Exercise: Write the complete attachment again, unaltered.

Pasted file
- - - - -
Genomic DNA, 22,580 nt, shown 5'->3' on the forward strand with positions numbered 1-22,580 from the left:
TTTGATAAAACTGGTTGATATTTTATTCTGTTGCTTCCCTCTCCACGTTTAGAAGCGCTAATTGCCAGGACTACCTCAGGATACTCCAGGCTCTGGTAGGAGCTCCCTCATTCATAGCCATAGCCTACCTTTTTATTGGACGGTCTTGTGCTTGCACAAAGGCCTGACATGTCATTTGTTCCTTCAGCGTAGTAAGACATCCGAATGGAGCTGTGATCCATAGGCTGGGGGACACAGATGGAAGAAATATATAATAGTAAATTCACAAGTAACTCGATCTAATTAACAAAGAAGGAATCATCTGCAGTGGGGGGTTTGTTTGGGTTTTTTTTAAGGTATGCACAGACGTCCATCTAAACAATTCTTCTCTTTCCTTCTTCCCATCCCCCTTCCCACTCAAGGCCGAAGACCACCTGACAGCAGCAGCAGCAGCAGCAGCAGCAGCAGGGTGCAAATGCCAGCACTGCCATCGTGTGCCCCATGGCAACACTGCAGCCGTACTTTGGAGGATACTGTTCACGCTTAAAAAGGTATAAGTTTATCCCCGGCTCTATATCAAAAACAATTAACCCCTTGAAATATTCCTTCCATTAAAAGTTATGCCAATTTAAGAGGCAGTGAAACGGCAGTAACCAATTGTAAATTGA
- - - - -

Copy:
Genomic DNA, 22,580 nt, shown 5'->3' on the forward strand with positions numbered 1-22,580 from the left:
TTTGATAAAACTGGTTGATATTTTATTCTGTTGCTTCCCTCTCCACGTTTAGAAGCGCTAATTGCCAGGACTACCTCAGGATACTCCAGGCTCTGGTAGGAGCTCCCTCATTCATAGCCATAGCCTACCTTTTTATTGGACGGTCTTGTGCTTGCACAAAGGCCTGACATGTCATTTGTTCCTTCAGCGTAGTAAGACATCCGAATGGAGCTGTGATCCATAGGCTGGGGGACACAGATGGAAGAAATATATAATAGTAAATTCACAAGTAACTCGATCTAATTAACAAAGAAGGAATCATCTGCAGTGGGGGGTTTGTTTGGGTTTTTTTTAAGGTATGCACAGACGTCCATCTAAACAATTCTTCTCTTTCCTTCTTCCCATCCCCCTTCCCACTCAAGGCCGAAGACCACCTGACAGCAGCAGCAGCAGCAGCAGCAGCAGCAGGGTGCAAATGCCAGCACTGCCATCGTGTGCCCCATGGCAACACTGCAGCCGTACTTTGGAGGATACTGTTCACGCTTAAAAAGGTATAAGTTTATCCCCGGCTCTATATCAAAAACAATTAACCCCTTGAAATATTCCTTCCATTAAAAGTTATGCCAATTTAAGAGGCAGTGAAACGGCAGTAACCAATTGTAAATTGA